Hereinafter embodiments of the invention will be described with the aid of the attached drawings of which, in each case in longitudinal section,
FIG. 1 shows a first embodiment of the spark plug according to the invention,
FIG. 2 shows a second embodiment thereof with a differently formed exit opening of the discharge chamber,
FIG. 3 shows a further embodiment thereof with an eccentrically disposed exit opening of the discharge chamber,
FIG. 4 shows a further embodiment thereof with a further prechamber following the discharge chamber and
FIG. 5 is a detail view of the tip of the spark plug according to another embodiment.
FIG. 1 shows, in longitudinal section, a spark plug having a centre electrode 7, a spark plug insulator 6 disposed therearound and a spark plug body 16 surrounding said insulator and simultaneously forming or carrying the ground electrode 8.
The spark plug insulator 6 is so formed in its foot portion that it extends beyond the end of the centre electrode 7 and thus forms a discharge chamber 5 with, in this case, a conical wall, although another possibility is to have, cylindrical or, also, concave walls. The end of the insulator 6 remote from the centre electrode 7 is surrounded, with maintenance of an annular gap, by the actual ground or body electrode 8, which is connected to the spark plug body 16 and which is made of material particularly resistant to burning off. It is important that the body electrode 8, with its extension 9, surrounds the insulator tip 10 in such a manner that (seen along the inner wall surface of the chamber-forming insulator, it ends closer to the centre electrode 7 than the insulator.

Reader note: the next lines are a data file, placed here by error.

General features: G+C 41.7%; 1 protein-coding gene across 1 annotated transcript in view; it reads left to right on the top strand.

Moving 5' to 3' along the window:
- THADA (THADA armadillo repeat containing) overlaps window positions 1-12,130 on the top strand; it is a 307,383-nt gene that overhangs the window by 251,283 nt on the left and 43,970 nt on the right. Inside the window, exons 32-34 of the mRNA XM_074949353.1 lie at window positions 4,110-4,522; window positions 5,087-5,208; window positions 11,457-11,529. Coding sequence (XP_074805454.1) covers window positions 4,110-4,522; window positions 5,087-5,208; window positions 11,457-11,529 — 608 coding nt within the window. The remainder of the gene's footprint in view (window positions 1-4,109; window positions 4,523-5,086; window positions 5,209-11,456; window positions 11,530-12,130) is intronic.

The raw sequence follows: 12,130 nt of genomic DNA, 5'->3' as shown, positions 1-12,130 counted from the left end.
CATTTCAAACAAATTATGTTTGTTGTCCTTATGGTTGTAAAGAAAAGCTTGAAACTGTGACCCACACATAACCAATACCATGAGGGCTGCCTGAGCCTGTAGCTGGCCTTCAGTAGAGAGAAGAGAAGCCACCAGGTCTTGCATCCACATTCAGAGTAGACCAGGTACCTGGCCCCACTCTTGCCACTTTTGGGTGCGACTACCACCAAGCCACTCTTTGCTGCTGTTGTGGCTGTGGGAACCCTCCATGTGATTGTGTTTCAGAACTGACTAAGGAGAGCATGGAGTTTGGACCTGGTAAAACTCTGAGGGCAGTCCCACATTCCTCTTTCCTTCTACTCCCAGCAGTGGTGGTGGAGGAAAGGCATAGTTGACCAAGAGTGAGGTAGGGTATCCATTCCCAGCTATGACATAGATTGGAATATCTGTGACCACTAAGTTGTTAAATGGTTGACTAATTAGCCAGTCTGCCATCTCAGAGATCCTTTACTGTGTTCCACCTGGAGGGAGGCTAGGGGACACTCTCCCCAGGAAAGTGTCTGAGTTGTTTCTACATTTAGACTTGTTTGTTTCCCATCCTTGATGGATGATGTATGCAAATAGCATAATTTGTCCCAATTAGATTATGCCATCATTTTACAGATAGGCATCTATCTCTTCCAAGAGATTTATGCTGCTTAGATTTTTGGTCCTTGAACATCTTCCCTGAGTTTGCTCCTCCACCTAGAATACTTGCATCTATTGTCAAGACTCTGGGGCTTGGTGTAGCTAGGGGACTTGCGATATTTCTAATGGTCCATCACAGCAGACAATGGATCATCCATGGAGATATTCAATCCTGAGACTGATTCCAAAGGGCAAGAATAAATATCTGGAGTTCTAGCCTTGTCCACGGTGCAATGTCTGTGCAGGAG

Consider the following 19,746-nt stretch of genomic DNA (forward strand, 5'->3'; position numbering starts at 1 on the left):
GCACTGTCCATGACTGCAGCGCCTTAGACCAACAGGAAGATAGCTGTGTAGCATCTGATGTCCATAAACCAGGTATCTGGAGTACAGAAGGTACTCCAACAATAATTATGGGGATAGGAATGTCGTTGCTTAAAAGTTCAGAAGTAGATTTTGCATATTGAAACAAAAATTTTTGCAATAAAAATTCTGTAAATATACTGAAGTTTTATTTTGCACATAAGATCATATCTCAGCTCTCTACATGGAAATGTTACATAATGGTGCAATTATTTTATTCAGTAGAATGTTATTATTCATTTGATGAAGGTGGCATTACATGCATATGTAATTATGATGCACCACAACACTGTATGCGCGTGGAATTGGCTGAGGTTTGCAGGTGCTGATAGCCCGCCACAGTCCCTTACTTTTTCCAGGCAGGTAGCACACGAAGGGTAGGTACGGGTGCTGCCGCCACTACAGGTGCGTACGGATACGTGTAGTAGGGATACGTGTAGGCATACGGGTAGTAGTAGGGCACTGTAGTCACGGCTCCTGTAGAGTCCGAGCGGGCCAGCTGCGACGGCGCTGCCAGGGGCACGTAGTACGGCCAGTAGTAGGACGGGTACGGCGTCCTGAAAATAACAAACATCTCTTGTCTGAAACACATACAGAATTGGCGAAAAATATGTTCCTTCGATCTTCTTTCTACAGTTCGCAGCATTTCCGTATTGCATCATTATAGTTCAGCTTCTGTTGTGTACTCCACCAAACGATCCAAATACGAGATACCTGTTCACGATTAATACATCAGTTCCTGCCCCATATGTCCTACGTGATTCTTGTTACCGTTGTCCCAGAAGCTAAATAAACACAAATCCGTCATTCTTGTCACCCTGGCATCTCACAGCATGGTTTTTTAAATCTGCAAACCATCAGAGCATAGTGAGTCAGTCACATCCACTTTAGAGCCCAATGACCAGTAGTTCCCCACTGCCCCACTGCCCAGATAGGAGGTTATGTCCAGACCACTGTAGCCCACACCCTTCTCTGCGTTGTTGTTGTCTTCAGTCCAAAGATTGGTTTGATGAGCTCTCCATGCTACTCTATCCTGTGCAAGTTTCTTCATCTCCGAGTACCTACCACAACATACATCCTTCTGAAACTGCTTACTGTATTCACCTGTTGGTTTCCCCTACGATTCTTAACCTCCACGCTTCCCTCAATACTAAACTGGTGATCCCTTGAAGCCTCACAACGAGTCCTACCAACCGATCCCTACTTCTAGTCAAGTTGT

The rod-shaped centre electrode 7 projects, at the most and preferably, slightly, i.e., 1-2 mm, preferably 1 mm, with a chamber length of 4-10 mm, preferably about 7 mm, into the discharge chamber 5.
This arrangement provides an air gap path 1 which extends directly from the centre electrode 7 to the ground electrode 8. Parallel thereto there is an air-surface-air spark path 2, 4, 3 having an air gap portion 2 which extends from the portion of the centre electrode 7 projecting into the discharge chamber 5 to the insulator wall, a following surface path portion 4 and a further air spark portion 3 extending from the insulator wall to the ground electrode. Through the extension 9 of the ground electrode 8 placed round the insulator tip 10, the air gap path 3 does not originate from the insulator tip, but from the insulator wall, thus avoiding damage to the insulator edge impairing the life of the spark plug.
Due to the at the most slight projection of the rod-shaped centre electrode 7 into the discharge chamber 5, sparks form in a large volume over the entire length of the discharge chamber.